August 28 marks a historic event in civil rights, the 50th anniversary of the famous March on Washington For Jobs and Freedom led by civil rights hero Martin Luther King Jr. The march, which saw roughly 250,000 people come together in peaceful protest, featured the iconic "I Have Dream Speech" delivered by King.
This week begins a seven-day long commemoration in Washington that includes a host of activities and events, including two organized rallies: Action to Realize the Dream March and Rally "Jobs, Justice & Freedom" this Sunday and the March for Jobs and Justice on August 28. President Obama will take to the steps of the Lincoln Memorial on August 28 to give his own speech during The Let Freedom Ring Commemoration And Call to Action Ceremony.
It is something to marvel that this historic event happened 50 years ago; so much has changed and so little, simultaneously. Additionally, it has been just over 45 years since King was murdered at the young age of 39.
As someone who sits around all day thinking about arts and culture, it occurred to me that of all of the famous people who have done extraordinary things for this country, King is one of the few that Hollywood has decided to ignore. We have biopics about Malcolm X, Muhammad Ali, Dorothy Dandridge, we even have a movie about Tina Turner; why has Martin Luther King Jr. been left off of the list?
In 1978, a three-part miniseries entitled King: The Martin Luther King Story came out focusing on the later part of his life, 1954 to his assassination in 1968. However, the miniseries contained a slew of incorrect facts and misrepresentations, such as a meeting between King and Malcolm X that supposedly took place a year after Malcolm X was assassinated. Other than documentaries, which even then there are only a few, King has not been the focus of his own big-budget film.
The most obvious possible reason for this deficiency is due to the King estate. It is known that King's family has not been friendly towards Hollywood over the years and the rights to King's story has been limited. About four years ago, it was announced that the King estate had given rights to Dreamworks with producer Steven Spielberg at the helm. According to reports, this has been something of a dream for Spielberg and why shouldn't it be? The producer/director is known to tackle some of the greatest figures and event in history. But the initial statement about this film came out four years ago and since then... nothing.
There have been bubblings of other MLK films as of late. Director Paul Greengrass (Bourne Ultimatum and United 93) has been working on a film called Memphis, which will be specifically about King's last days. Even more rumors have been swirling as to whether Forrest Whitaker will portray the legend. But Memphis has had a lot of issues getting off the ground. Apparently, the movie includes depictions of King's alleged infidelities, and this unfaithfulness is not something the King family wants to be in a movie.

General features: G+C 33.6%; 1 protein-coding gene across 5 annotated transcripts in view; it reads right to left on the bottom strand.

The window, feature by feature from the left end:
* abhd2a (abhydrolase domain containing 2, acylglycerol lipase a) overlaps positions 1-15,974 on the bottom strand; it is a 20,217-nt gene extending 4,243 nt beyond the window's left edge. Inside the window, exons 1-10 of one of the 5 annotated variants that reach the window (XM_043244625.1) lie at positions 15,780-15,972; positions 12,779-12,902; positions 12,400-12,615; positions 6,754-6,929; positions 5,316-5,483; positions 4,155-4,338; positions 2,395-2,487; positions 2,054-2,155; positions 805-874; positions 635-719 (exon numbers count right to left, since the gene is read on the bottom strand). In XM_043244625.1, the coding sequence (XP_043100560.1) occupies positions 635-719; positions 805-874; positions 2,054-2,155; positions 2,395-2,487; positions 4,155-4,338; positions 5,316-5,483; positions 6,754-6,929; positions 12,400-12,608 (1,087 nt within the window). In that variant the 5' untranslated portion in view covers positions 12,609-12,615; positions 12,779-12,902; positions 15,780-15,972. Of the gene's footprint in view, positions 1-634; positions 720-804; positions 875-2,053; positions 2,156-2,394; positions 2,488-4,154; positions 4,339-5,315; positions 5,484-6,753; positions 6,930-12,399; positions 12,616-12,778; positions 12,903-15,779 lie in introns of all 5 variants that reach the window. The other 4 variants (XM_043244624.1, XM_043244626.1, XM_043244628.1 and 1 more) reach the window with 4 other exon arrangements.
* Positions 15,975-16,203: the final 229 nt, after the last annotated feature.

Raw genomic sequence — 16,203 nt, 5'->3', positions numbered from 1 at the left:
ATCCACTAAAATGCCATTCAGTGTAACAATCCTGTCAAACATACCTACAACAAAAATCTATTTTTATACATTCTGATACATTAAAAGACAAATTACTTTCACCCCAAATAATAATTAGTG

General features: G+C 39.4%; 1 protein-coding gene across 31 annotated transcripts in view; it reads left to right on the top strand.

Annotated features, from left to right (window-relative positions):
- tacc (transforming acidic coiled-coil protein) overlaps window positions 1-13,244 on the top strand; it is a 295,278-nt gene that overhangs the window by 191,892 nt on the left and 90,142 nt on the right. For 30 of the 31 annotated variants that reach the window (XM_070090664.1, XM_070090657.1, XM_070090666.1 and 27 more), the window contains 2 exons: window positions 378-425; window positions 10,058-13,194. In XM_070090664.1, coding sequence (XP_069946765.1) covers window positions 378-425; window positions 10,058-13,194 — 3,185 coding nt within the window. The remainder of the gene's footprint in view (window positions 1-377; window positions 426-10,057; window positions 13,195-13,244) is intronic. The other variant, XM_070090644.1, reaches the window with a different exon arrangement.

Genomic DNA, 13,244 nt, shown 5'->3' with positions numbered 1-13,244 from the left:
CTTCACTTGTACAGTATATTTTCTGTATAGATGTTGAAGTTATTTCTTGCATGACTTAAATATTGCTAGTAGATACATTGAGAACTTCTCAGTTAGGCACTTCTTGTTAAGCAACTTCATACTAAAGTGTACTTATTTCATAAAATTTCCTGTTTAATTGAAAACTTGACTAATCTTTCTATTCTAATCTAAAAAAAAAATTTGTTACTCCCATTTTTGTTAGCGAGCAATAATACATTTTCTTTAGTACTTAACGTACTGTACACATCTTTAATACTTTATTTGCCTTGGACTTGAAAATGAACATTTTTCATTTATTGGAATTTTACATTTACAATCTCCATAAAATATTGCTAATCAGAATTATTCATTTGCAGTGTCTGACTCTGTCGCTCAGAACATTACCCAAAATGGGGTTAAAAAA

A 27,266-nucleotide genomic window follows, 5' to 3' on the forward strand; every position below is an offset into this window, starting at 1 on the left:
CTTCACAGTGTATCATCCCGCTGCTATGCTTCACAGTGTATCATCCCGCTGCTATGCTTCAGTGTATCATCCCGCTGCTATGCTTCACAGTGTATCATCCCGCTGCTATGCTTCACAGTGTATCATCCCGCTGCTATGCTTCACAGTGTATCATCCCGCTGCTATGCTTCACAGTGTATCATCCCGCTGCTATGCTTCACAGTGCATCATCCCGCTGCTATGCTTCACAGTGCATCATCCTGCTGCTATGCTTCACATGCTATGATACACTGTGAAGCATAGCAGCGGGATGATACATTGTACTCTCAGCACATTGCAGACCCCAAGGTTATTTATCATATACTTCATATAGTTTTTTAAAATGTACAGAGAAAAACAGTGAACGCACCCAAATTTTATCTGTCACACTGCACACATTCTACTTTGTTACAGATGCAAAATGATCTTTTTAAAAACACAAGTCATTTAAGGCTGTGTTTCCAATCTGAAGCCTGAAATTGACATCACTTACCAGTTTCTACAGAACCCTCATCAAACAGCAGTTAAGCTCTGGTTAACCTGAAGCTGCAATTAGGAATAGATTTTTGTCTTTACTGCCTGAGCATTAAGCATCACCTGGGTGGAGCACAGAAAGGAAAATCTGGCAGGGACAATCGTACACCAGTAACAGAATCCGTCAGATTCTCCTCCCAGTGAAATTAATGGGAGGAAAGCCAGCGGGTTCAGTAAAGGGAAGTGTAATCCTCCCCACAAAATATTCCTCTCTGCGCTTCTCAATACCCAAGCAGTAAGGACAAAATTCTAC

Another King-related movie has also been on the back burner for some time. Precious director Lee Daniels has been working on a film about the somewhat controversial allegations by attorney William Pepper, who argued for years that King's killer James Earl Ray was innocent. Additionally, HBO announced that it too would be throwing its hat in the King ring with a seven-part mini-series covering King's entire history.
But talking about making a movie and actually getting one done is a very different story and my question still stands: why has it taken this long?
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In mulling this over in my head, other recent biopics popped into mind. Movies need drama and true drama is not about external battles; it needs to come from within the character. The audience wants to know the "true" hero. Just recently the (somewhat poor) biopic of Steve Jobs was released and my initial reaction was what a dick the guy was, or rather that's how the movie made him to seem. This was also the case with The Social Network's protagonist/antagonist Mark Zuckerberg. King George IV of The King's Speech had serious emotional issues and the HBO biopic about Liberace made the performer look like a horrible human being. The foibles of man is what good movies are made of.
But when that man is the great American hero Martin Luther King Jr., we might have a problem. King's legacy will forever be etched in our collective conscience and the sacrifices he made for the civil rights movement are paramount. But like any person, great or not, he was a human being and he surely made some mistakes. King's legacy is also swirling with allegations of adultery, which his family denies and wants kept out of any movie about his life. Understandably.
There were also government allegations associated with King's involvement with the Communist party and this looks even worse for the government than it does for King. Additionally, there are the allegations that the government was somehow involved in King's assassination and James Earl Ray played the part of a scapegoat. Despite this information being out in the public, it's not common knowledge and if highlighted in a Hollywood movie would certainly put a stain on the King lineage; imagine a JFK-style conspiracy movie about Martin Luther King Jr and the reaction it might garner? That is just what people need to get riled up. But is it worse to leave the truth out to protect King's family and perhaps the public's sentiment?
So, does the world need a MLK biopic or should Hollywood leave well enough alone? What do you think?